LIKE every year, several thousand people gathered to watch teams of Govindas form human pyramids to smash the Dahi Handis in Mumbai’s annual Janmashtami tradition Thursday. But this time, the mood was charged with disappointment and anger over the Supreme Court’s order upholding a Bombay High Court-imposed restriction on the height of these human pyramids up to 20 feet and disallowing the participation of Govindas aged below 18 years.
Amid the spray from water sprinklers, dhol-tasha beats and electronic music blaring from loudspeakers at the organisers’ pandals and on board the trucks carrying groups of Govindas, the festivities witnessed black flags, sloganeering and deliberate violation of the rules.
The protests, many tinged with humour, took place mainly in the Shiv Sena and MNS-dominated central Mumbai areas of Dadar and Parel, as well as in Mulund and Thane.
In a first, policemen video-recorded proceedings at all major mandals. By the end of the day, the Thane Police had registered 19 cases for violations, while the Mumbai Police too had registered several FIRs.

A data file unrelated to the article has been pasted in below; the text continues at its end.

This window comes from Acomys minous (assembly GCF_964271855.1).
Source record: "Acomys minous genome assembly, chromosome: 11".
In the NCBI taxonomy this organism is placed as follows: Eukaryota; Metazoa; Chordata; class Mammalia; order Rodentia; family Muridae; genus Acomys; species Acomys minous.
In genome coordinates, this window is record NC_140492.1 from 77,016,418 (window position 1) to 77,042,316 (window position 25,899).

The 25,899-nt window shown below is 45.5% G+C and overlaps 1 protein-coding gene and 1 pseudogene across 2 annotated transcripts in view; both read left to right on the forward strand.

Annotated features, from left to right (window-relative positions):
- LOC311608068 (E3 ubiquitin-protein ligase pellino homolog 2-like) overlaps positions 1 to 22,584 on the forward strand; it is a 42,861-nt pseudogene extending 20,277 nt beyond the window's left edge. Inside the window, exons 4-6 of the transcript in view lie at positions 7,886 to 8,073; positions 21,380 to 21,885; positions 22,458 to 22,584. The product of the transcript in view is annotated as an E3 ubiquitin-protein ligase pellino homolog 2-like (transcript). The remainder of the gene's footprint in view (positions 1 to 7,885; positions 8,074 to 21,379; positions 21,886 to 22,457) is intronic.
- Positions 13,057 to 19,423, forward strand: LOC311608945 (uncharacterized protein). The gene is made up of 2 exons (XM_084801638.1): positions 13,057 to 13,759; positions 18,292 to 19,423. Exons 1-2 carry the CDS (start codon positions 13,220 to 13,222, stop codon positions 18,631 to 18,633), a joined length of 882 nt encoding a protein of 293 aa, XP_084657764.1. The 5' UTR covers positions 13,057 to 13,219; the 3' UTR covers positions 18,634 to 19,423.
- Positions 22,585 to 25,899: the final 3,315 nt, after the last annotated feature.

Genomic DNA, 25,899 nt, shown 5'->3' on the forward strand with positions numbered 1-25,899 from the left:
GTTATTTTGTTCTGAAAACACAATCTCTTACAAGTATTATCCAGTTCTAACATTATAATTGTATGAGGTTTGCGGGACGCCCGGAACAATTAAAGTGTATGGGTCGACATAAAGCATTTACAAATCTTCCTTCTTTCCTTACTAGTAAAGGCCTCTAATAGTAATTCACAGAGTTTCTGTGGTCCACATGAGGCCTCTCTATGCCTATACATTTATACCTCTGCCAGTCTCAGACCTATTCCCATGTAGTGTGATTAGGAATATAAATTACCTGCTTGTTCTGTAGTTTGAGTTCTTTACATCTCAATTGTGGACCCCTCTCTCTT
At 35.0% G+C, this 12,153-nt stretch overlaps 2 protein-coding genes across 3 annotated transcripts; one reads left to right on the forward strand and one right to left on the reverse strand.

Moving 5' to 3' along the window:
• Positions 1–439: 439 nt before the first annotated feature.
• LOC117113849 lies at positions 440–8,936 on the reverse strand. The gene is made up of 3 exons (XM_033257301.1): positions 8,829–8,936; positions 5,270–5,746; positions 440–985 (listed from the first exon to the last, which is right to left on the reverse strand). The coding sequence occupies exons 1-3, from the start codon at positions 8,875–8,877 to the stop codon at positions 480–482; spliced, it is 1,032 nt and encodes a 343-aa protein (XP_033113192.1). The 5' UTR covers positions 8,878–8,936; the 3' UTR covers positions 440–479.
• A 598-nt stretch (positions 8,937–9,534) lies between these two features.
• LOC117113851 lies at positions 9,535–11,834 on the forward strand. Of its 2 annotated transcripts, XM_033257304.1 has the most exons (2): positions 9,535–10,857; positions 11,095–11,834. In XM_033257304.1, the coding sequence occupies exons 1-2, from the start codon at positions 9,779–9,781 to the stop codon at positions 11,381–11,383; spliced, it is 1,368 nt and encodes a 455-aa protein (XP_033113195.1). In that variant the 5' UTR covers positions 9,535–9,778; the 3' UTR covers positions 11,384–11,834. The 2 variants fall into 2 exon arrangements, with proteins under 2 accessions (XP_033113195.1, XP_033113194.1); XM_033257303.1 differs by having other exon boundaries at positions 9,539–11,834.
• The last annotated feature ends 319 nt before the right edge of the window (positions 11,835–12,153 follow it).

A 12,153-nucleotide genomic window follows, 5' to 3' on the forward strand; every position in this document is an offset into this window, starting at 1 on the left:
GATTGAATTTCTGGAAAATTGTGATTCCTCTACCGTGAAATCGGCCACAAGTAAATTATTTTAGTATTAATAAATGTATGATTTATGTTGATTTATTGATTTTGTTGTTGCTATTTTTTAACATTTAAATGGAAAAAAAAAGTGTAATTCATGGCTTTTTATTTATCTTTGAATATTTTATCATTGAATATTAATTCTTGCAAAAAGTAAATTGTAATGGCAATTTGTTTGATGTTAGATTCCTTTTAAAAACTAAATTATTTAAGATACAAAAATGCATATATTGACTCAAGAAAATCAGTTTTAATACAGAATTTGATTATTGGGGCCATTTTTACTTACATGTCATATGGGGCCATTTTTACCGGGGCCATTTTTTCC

In Dadar, where several organisers strung up their pots at the permitted height of 20 feet, some groups tried to send a message by using only a step-ladder to climb up and smash the pot. One group of Govindas waved black flags to protest the court’s order, which they felt interfered in a decades-old tradition.
Members of a Govinda group lay on the road to form a flat pyramid of nine levels. “Three groups, Akhil Pathak, Hindu Ekta and Konkannagar Govinda, came together to protest against the courts’ rules. They also refused to accept any trophy,” said Shailesh Sardar, organiser of the Jeevandoshi Mitra Mandal Dahi Handi in Dadar, one of the city’s oldest Dahi Handi organisers.